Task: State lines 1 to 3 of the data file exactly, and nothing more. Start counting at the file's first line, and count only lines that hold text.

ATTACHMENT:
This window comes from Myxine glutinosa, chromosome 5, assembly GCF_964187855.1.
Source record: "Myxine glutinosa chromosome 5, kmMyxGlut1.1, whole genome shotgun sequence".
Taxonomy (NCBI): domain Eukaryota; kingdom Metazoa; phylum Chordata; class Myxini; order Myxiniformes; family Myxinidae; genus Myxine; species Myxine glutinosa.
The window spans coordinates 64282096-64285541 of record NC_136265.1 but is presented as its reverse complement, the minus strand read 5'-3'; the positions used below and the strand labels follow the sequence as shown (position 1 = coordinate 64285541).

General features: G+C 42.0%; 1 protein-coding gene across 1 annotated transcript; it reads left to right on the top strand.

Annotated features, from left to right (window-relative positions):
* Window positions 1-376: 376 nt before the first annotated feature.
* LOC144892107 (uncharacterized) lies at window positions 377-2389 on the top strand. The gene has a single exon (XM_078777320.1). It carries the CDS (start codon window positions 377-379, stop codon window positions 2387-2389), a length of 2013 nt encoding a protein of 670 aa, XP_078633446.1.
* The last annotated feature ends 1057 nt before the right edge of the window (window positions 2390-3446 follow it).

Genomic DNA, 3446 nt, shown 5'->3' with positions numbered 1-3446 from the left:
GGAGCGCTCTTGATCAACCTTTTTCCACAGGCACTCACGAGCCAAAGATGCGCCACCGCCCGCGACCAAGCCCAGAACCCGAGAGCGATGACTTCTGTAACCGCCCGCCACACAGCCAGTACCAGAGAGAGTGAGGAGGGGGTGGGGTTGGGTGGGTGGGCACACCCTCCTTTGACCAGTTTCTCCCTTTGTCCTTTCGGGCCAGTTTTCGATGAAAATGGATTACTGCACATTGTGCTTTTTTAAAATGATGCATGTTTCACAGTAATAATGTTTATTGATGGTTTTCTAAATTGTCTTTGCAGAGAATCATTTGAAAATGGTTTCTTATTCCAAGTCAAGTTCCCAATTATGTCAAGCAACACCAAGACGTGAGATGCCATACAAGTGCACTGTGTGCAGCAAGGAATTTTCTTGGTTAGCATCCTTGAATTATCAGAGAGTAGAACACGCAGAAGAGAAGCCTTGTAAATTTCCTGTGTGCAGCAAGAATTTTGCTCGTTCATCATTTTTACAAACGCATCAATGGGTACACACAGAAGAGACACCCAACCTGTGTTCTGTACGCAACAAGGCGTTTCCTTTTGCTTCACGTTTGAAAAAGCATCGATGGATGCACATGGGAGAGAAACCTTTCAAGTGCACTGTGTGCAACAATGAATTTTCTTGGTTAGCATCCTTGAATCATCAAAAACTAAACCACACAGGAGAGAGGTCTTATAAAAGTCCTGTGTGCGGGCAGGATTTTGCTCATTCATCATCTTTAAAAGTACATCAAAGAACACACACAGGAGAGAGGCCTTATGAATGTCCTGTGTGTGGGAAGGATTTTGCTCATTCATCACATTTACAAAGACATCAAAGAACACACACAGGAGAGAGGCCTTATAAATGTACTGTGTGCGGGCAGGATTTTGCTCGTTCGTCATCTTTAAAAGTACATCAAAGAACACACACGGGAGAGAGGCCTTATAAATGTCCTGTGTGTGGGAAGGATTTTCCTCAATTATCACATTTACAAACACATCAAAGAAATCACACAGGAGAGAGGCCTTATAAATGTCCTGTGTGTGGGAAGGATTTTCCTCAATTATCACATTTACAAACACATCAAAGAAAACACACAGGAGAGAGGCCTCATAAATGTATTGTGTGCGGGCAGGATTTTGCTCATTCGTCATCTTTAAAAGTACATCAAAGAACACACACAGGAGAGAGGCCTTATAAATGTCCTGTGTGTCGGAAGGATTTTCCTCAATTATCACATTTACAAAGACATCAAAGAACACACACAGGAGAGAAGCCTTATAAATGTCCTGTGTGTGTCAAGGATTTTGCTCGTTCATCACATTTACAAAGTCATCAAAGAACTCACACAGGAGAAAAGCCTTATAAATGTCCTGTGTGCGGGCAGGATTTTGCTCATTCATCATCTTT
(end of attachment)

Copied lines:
This window comes from Myxine glutinosa, chromosome 5, assembly GCF_964187855.1.
Source record: "Myxine glutinosa chromosome 5, kmMyxGlut1.1, whole genome shotgun sequence".
Taxonomy (NCBI): domain Eukaryota; kingdom Metazoa; phylum Chordata; class Myxini; order Myxiniformes; family Myxinidae; genus Myxine; species Myxine glutinosa.